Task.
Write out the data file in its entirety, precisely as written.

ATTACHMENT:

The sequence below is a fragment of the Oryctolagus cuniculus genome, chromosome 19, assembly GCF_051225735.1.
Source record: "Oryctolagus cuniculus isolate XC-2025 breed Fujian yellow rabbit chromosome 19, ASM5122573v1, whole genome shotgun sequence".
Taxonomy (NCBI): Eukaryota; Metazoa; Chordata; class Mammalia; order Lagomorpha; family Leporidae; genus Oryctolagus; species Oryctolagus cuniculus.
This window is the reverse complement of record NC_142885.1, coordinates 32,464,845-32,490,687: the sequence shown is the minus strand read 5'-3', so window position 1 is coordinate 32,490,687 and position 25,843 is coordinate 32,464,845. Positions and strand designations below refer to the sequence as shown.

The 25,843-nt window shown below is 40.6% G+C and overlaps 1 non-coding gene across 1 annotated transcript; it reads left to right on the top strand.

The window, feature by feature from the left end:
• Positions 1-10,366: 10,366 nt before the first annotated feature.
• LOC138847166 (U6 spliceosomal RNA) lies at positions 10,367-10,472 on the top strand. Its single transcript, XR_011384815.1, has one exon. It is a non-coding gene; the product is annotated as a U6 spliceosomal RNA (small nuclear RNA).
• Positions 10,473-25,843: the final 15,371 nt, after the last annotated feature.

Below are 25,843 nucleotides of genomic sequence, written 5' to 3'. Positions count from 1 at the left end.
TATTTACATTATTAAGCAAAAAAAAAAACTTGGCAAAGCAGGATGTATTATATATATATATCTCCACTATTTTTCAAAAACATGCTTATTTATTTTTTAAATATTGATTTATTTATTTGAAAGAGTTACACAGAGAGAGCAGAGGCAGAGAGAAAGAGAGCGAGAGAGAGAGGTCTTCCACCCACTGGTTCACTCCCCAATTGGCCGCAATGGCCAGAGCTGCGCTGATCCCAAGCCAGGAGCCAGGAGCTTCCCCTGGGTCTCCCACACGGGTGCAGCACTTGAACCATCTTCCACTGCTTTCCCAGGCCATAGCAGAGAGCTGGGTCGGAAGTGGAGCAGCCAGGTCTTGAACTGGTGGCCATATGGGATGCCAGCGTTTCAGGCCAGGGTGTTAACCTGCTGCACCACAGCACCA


The sequence below is a fragment of the Oryctolagus cuniculus genome, chromosome 19, assembly GCF_051225735.1.
Source record: "Oryctolagus cuniculus isolate XC-2025 breed Fujian yellow rabbit chromosome 19, ASM5122573v1, whole genome shotgun sequence".
Taxonomy (NCBI): Eukaryota; Metazoa; Chordata; class Mammalia; order Lagomorpha; family Leporidae; genus Oryctolagus; species Oryctolagus cuniculus.
This window is the reverse complement of record NC_142885.1, coordinates 32,464,845-32,490,687: the sequence shown is the minus strand read 5'-3', so window position 1 is coordinate 32,490,687 and position 25,843 is coordinate 32,464,845. Positions and strand designations below refer to the sequence as shown.

The 25,843-nt window shown below is 40.6% G+C and overlaps 1 non-coding gene across 1 annotated transcript; it reads left to right on the top strand.

The window, feature by feature from the left end:
• Positions 1-10,366: 10,366 nt before the first annotated feature.
• LOC138847166 (U6 spliceosomal RNA) lies at positions 10,367-10,472 on the top strand. Its single transcript, XR_011384815.1, has one exon. It is a non-coding gene; the product is annotated as a U6 spliceosomal RNA (small nuclear RNA).
• Positions 10,473-25,843: the final 15,371 nt, after the last annotated feature.

Below are 25,843 nucleotides of genomic sequence, written 5' to 3'. Positions count from 1 at the left end.
TATTTACATTATTAAGCAAAAAAAAAAACTTGGCAAAGCAGGATGTATTATATATATATATCTCCACTATTTTTCAAAAACATGCTTATTTATTTTTTAAATATTGATTTATTTATTTGAAAGAGTTACACAGAGAGAGCAGAGGCAGAGAGAAAGAGAGCGAGAGAGAGAGGTCTTCCACCCACTGGTTCACTCCCCAATTGGCCGCAATGGCCAGAGCTGCGCTGATCCCAAGCCAGGAGCCAGGAGCTTCCCCTGGGTCTCCCACACGGGTGCAGCACTTGAACCATCTTCCACTGCTTTCCCAGGCCATAGCAGAGAGCTGGGTCGGAAGTGGAGCAGCCAGGTCTTGAACTGGTGGCCATATGGGATGCCAGCGTTTCAGGCCAGGGTGTTAACCTGCTGCACCACAGCACCA